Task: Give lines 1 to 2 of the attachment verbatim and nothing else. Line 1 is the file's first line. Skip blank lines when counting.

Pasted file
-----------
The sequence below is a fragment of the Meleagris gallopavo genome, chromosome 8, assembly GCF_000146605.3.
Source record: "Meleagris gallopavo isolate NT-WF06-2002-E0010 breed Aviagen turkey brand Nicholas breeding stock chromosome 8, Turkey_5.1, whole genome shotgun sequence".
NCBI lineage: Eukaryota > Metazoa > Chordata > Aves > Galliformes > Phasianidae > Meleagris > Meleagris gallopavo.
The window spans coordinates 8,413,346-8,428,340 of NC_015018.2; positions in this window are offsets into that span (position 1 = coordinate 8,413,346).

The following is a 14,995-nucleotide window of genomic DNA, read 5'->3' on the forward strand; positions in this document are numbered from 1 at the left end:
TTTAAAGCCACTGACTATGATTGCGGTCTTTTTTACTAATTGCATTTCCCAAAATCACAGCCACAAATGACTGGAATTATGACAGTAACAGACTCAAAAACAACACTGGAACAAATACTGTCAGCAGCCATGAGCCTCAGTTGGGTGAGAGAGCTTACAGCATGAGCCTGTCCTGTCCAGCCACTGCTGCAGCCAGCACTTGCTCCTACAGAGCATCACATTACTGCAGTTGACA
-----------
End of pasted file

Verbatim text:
The sequence below is a fragment of the Meleagris gallopavo genome, chromosome 8, assembly GCF_000146605.3.
Source record: "Meleagris gallopavo isolate NT-WF06-2002-E0010 breed Aviagen turkey brand Nicholas breeding stock chromosome 8, Turkey_5.1, whole genome shotgun sequence".